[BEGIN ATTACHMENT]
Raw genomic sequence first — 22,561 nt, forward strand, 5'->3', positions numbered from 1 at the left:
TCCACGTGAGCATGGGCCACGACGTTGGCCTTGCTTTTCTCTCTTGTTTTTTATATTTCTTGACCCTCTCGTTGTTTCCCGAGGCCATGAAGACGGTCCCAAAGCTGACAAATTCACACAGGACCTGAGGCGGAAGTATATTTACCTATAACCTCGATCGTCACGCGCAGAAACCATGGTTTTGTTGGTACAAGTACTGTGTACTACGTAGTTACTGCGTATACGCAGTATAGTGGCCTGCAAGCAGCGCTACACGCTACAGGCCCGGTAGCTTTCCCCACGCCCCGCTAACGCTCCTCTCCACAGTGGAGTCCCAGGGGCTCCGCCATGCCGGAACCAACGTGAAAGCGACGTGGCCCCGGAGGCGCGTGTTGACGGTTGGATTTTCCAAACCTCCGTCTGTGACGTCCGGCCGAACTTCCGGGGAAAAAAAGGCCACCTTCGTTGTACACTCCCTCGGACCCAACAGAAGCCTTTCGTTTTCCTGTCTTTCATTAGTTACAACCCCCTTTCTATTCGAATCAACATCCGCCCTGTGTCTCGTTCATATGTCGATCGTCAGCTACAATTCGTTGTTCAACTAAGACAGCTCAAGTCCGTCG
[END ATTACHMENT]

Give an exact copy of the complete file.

Raw genomic sequence first — 22,561 nt, forward strand, 5'->3', positions numbered from 1 at the left:
TCCACGTGAGCATGGGCCACGACGTTGGCCTTGCTTTTCTCTCTTGTTTTTTATATTTCTTGACCCTCTCGTTGTTTCCCGAGGCCATGAAGACGGTCCCAAAGCTGACAAATTCACACAGGACCTGAGGCGGAAGTATATTTACCTATAACCTCGATCGTCACGCGCAGAAACCATGGTTTTGTTGGTACAAGTACTGTGTACTACGTAGTTACTGCGTATACGCAGTATAGTGGCCTGCAAGCAGCGCTACACGCTACAGGCCCGGTAGCTTTCCCCACGCCCCGCTAACGCTCCTCTCCACAGTGGAGTCCCAGGGGCTCCGCCATGCCGGAACCAACGTGAAAGCGACGTGGCCCCGGAGGCGCGTGTTGACGGTTGGATTTTCCAAACCTCCGTCTGTGACGTCCGGCCGAACTTCCGGGGAAAAAAAGGCCACCTTCGTTGTACACTCCCTCGGACCCAACAGAAGCCTTTCGTTTTCCTGTCTTTCATTAGTTACAACCCCCTTTCTATTCGAATCAACATCCGCCCTGTGTCTCGTTCATATGTCGATCGTCAGCTACAATTCGTTGTTCAACTAAGACAGCTCAAGTCCGTCG